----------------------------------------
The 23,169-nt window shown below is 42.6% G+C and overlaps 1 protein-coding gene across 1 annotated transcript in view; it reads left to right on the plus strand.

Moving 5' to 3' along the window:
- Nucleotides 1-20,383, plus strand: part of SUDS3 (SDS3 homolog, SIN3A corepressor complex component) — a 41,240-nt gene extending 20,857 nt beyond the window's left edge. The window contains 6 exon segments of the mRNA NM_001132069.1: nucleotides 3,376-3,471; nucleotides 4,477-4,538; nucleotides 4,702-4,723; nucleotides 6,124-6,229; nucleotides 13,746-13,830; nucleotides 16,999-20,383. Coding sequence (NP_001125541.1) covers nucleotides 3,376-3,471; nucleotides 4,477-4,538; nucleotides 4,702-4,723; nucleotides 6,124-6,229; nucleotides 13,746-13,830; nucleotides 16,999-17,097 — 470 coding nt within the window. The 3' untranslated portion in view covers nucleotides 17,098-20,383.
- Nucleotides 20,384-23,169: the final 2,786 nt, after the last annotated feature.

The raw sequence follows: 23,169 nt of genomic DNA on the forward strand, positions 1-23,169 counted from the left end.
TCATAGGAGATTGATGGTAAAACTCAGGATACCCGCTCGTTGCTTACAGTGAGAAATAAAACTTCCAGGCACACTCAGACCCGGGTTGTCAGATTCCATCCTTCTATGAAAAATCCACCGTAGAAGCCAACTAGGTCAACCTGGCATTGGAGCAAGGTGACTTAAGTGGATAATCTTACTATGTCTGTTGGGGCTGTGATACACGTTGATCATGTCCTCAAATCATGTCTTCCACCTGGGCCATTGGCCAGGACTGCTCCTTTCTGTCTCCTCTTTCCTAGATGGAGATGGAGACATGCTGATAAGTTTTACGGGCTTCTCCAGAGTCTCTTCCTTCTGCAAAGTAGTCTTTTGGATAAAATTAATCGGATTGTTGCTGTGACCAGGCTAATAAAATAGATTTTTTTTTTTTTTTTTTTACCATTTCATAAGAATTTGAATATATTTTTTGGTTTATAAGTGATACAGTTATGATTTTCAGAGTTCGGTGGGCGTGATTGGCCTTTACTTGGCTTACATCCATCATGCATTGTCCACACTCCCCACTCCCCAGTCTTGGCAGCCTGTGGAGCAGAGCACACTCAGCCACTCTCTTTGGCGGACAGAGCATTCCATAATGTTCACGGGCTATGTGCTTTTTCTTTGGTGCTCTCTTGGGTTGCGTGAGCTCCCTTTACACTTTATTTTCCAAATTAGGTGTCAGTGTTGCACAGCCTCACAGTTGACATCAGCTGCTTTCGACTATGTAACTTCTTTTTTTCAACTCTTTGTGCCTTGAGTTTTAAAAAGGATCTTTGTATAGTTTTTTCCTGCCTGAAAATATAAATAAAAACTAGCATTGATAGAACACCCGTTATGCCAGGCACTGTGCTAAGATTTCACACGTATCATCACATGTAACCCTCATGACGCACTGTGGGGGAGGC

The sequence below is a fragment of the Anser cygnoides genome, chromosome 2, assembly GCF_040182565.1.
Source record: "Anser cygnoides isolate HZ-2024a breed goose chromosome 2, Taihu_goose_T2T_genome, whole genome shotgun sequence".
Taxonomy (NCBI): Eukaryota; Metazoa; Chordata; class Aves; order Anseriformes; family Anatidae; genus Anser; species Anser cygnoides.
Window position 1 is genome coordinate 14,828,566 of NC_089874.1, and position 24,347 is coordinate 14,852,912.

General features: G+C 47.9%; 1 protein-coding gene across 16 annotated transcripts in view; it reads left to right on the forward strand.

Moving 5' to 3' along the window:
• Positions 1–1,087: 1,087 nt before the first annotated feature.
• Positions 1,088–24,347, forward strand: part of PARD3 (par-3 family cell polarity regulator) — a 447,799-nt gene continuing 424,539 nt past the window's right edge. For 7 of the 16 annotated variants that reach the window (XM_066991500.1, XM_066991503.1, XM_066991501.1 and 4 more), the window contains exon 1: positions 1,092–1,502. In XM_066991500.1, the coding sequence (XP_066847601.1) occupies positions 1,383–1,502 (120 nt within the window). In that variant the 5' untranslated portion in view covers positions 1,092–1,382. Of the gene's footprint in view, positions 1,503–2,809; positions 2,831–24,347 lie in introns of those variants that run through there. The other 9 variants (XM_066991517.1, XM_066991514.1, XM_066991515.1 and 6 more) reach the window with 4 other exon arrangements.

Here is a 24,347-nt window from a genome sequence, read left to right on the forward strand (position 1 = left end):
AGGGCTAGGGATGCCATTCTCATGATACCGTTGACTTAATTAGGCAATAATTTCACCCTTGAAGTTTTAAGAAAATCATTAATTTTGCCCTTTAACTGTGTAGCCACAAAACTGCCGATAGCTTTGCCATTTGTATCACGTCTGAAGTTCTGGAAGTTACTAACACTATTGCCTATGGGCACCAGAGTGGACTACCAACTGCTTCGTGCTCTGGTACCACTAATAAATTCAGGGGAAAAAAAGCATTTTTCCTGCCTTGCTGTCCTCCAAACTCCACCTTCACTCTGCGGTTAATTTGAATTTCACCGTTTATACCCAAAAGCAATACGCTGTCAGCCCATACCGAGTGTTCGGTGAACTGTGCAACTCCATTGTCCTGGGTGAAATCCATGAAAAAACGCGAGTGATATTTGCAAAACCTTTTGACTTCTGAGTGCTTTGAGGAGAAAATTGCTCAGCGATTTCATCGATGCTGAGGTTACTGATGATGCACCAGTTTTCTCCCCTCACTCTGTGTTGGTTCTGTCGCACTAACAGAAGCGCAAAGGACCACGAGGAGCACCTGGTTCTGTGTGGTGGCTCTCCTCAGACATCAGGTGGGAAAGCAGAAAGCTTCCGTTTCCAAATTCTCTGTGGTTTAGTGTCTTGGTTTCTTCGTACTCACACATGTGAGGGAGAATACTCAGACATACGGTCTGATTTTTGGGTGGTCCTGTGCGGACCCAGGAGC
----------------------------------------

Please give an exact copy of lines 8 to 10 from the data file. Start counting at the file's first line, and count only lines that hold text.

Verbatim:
Source record: "Anser cygnoides isolate HZ-2024a breed goose chromosome 2, Taihu_goose_T2T_genome, whole genome shotgun sequence".
Taxonomy (NCBI): Eukaryota; Metazoa; Chordata; class Aves; order Anseriformes; family Anatidae; genus Anser; species Anser cygnoides.
Window position 1 is genome coordinate 14,828,566 of NC_089874.1, and position 24,347 is coordinate 14,852,912.